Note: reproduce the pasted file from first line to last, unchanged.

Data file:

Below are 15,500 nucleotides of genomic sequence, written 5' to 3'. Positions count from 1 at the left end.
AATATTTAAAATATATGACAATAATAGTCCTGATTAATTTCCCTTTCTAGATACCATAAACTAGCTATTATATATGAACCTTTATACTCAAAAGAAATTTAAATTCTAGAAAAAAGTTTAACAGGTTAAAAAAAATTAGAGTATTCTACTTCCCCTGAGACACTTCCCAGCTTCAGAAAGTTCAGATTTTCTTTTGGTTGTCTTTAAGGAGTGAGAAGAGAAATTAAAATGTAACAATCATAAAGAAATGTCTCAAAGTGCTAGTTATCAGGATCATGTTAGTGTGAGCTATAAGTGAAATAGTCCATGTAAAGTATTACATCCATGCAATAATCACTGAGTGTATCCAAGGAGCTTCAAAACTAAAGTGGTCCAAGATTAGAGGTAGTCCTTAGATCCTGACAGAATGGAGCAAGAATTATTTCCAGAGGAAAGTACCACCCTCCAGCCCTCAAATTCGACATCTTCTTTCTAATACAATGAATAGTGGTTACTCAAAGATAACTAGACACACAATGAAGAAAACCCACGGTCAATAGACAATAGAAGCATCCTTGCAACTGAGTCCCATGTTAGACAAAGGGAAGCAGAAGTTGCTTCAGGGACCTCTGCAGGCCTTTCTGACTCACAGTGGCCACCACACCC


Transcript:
Below are 15,500 nucleotides of genomic sequence, written 5' to 3'. Positions count from 1 at the left end.
AATATTTAAAATATATGACAATAATAGTCCTGATTAATTTCCCTTTCTAGATACCATAAACTAGCTATTATATATGAACCTTTATACTCAAAAGAAATTTAAATTCTAGAAAAAAGTTTAACAGGTTAAAAAAAATTAGAGTATTCTACTTCCCCTGAGACACTTCCCAGCTTCAGAAAGTTCAGATTTTCTTTTGGTTGTCTTTAAGGAGTGAGAAGAGAAATTAAAATGTAACAATCATAAAGAAATGTCTCAAAGTGCTAGTTATCAGGATCATGTTAGTGTGAGCTATAAGTGAAATAGTCCATGTAAAGTATTACATCCATGCAATAATCACTGAGTGTATCCAAGGAGCTTCAAAACTAAAGTGGTCCAAGATTAGAGGTAGTCCTTAGATCCTGACAGAATGGAGCAAGAATTATTTCCAGAGGAAAGTACCACCCTCCAGCCCTCAAATTCGACATCTTCTTTCTAATACAATGAATAGTGGTTACTCAAAGATAACTAGACACACAATGAAGAAAACCCACGGTCAATAGACAATAGAAGCATCCTTGCAACTGAGTCCCATGTTAGACAAAGGGAAGCAGAAGTTGCTTCAGGGACCTCTGCAGGCCTTTCTGACTCACAGTGGCCACCACACCC